Nora Roberts invites you to unlock your dreams... Three women. Three keys. Each has 28 days to find her way through a dangerous quest. Nora Roberts brings us a unique series with a twist--each novel is written in real time, and the novels will be published in consecutive months.
Roberts built her reputation writing first-rate romantic tales involving legends and magic, and now she returns to the supernatural realm with a story that's not as stellar as her earlier works but should delight her fans. The life of gallery manager Malory Price is stalled when she is invited to a reception at a mansion near her small Pennsylvania town. Upon her arrival, she discovers that she is one of only three guests-all of whom are feisty young women with life challenges just like her own. Their mysterious hosts explain that centuries earlier, they allowed the souls of the three demigoddesses under their care to be stolen by a sorcerer. Legend says the demigoddesses cannot be freed until three mortal women find the keys to the glass box in which they are housed. Should they agree, Malory, Dana Steele and Zoe McCourt will each receive $25,000 to search for the keys, plus a million dollars if they succeed. They nervously accept, and Malory is the first to tackle her task, with the help of Dana's charming but commitment-phobic brother Flynn. The legend is as mistily silly as the art history Malory uses to search for clues, and the financial incentives smack more of a reality show than Celtic lore. Fortunately, Roberts's crisp writing, earthy humor and vivid characterizations combine to make this a compelling read. (Nov.) Copyright 2003 Reed Business Information. -- PUBLISHERS WEEKLY.
Showing 1-1 of the 1 most recent reviews
1 . Unexpected
Posted June 23, 2010 by AlisonWonderland , LincolnI was truly blown away by this series. This series was slightly predictable however some of the events that transpired were a complete surprise. All around it was really fun to read and the first series I reccomend to friends who have never read Roberts' work.
October 27, 2003
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Excerpt from Key of Light by Nora Roberts
THE storm ripped over the mountains, gushing torrents of rain that struck the ground with the sharp ring of metal on stone. Lightning strikes spat down, angry artillery fire that slammed against the cannon roar of thunder.
There was a gleeful kind of mean in the air, a sizzle of temper and spite that boiled with power.
It suited Malory Price's mood perfectly.
Hadn't she asked herself what else could go wrong? Now in answer to that weary, and completely rhetorical, question, nature -- in all her maternal wrath -- was showing her just how bad things could get.
There was an ominous rattling somewhere in the dash of her sweet little Mazda, and she still had nineteen payments to go on it. In order to make those payments, she had to keep her job.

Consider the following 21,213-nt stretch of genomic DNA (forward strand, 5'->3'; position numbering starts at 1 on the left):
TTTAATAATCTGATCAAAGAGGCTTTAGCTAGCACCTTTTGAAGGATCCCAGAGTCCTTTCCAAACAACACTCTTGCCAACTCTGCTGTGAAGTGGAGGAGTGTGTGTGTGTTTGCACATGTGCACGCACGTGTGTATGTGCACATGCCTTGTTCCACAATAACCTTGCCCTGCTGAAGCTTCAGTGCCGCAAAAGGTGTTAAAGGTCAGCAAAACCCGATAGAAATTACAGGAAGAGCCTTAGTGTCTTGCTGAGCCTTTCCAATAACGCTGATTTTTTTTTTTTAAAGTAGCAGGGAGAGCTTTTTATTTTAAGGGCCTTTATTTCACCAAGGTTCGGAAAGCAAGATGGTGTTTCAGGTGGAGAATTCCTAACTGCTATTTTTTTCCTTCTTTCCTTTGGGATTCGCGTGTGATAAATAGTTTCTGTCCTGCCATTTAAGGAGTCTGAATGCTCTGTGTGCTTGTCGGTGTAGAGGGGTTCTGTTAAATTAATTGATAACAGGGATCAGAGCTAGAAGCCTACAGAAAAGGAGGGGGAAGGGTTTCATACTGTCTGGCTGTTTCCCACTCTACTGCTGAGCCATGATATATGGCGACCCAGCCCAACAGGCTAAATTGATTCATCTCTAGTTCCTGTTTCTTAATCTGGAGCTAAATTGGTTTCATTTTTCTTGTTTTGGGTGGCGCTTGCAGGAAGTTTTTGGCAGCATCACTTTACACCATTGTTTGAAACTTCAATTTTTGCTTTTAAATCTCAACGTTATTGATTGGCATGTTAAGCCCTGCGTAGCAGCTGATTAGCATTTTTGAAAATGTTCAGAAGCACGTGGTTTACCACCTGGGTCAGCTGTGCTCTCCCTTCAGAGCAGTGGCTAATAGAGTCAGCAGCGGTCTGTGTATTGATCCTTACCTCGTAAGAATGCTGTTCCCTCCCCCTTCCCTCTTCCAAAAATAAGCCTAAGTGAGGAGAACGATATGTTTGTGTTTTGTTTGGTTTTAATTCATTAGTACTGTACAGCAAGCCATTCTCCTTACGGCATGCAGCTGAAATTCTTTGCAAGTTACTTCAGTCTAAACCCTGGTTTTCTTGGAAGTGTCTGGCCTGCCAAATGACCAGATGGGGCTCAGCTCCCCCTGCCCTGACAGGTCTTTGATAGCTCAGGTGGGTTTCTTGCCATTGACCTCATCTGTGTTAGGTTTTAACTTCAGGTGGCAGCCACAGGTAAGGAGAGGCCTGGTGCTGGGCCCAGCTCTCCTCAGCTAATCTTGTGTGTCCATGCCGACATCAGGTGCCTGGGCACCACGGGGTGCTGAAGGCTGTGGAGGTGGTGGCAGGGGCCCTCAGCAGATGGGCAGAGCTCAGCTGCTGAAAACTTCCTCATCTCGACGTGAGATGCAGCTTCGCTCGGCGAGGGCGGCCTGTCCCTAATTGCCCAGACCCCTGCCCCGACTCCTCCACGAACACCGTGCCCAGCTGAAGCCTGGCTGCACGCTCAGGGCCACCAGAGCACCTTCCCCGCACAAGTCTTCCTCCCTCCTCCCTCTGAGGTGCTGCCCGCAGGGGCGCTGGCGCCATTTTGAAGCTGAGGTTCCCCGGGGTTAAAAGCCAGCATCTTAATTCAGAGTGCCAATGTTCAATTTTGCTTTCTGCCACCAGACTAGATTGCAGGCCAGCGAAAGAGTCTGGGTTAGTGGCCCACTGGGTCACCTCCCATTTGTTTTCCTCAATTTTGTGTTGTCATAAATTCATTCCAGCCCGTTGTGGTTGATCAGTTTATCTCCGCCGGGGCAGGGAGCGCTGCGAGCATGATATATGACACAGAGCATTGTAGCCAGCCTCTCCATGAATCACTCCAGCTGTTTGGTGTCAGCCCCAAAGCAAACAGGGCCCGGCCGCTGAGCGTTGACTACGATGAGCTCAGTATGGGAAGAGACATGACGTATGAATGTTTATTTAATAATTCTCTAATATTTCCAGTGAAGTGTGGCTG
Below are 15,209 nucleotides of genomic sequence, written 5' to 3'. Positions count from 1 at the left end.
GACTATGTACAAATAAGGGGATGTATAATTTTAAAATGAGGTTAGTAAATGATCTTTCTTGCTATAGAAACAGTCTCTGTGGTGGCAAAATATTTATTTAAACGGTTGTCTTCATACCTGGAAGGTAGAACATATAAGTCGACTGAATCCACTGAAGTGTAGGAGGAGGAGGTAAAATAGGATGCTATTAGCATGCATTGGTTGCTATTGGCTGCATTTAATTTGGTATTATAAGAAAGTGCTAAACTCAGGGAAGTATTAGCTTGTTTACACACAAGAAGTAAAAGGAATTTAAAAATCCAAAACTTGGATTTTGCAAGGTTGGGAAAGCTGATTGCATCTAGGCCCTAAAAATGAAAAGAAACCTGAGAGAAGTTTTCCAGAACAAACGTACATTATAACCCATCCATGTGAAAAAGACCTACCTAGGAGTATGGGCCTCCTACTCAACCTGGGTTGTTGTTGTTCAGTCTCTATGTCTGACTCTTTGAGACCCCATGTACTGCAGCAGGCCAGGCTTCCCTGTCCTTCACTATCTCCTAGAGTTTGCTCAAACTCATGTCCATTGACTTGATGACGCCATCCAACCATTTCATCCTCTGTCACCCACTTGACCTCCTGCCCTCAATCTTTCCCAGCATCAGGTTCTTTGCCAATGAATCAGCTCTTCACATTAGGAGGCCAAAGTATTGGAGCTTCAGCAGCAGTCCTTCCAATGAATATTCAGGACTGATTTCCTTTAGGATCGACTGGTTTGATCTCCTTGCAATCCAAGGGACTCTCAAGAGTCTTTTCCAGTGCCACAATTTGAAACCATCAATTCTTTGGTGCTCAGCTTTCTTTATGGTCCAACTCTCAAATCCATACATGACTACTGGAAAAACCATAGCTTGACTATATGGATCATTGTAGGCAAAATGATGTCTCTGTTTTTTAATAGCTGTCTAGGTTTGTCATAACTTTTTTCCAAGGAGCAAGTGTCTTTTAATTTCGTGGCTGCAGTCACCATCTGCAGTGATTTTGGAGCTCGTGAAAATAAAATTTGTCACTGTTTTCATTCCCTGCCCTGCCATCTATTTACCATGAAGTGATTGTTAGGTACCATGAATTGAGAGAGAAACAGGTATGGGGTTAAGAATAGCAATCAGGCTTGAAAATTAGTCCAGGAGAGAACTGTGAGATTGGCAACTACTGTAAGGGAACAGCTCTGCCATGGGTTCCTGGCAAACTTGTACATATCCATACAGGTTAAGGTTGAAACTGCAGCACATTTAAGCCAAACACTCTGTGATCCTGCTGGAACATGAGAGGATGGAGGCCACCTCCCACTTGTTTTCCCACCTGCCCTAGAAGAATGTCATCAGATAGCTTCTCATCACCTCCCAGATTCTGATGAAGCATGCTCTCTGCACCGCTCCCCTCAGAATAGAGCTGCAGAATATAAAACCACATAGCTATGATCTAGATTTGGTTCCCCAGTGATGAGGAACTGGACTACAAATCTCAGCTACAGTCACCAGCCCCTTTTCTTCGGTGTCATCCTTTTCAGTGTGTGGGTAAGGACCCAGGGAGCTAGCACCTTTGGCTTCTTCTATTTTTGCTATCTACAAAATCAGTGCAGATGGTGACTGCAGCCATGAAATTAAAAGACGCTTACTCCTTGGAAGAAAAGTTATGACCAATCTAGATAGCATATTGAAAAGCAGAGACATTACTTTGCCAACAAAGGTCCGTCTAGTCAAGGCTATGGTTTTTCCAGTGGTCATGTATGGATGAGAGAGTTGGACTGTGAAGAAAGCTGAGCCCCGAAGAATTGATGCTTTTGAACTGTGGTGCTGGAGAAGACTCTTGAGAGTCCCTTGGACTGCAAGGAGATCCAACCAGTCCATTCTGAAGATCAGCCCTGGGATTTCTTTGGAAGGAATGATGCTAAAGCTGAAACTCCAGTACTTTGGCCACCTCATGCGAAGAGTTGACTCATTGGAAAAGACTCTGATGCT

She hated her job.
That wasn't part of the Malory Price Life Plan, which she had begun to outline at the age of eight. Twenty years later, that outline had become a detailed and organized checklist, complete with headings, subheadings, and cross-references. She revised it meticulously on the first day of each year.
She was supposed to love her job. It said so, quite clearly, under the heading of CAREER.
She'd worked at The Gallery for seven years, the last three of those as manager, which was right on schedule. And she had loved it -- being surrounded by art, having an almost free hand in the displaying, the acquiring, the promotion, and the setup for showings and events.
The fact was, she'd begun to think of The Gallery as hers, and knew full well that the rest of the staff, the clients, the artists and craftsmen felt very much the same.
James P. Horace might have owned the smart little gallery, but he never questioned Malory's decisions, and on his increasingly rare visits he complimented her, always, on the acquisitions, the ambience, the sales.
It had been perfect, which was exactly what Malory intended her life to be. After all, if it wasn't perfect, what was the point?
Everything had changed when James ditched fifty-three years of comfortable bachelorhood and acquired himself a young, sexy wife. A wife, Malory thought with her blue-steel eyes narrowing in resentment, who'd decided to make The Gallery her personal pet.
It didn't matter that the new Mrs. Horace knew next to nothing about art, about business, about public relations, or about managing employees. James doted on his Pamela, and Malory's dream job had become a daily nightmare.
But she'd been dealing with it, Malory thought as she scowled through her dark, drenched windshield. She had determined her strategy: she would simply wait Pamela out. She would remain calm and self-possessed until this nasty little bump was past and the road smoothed out again.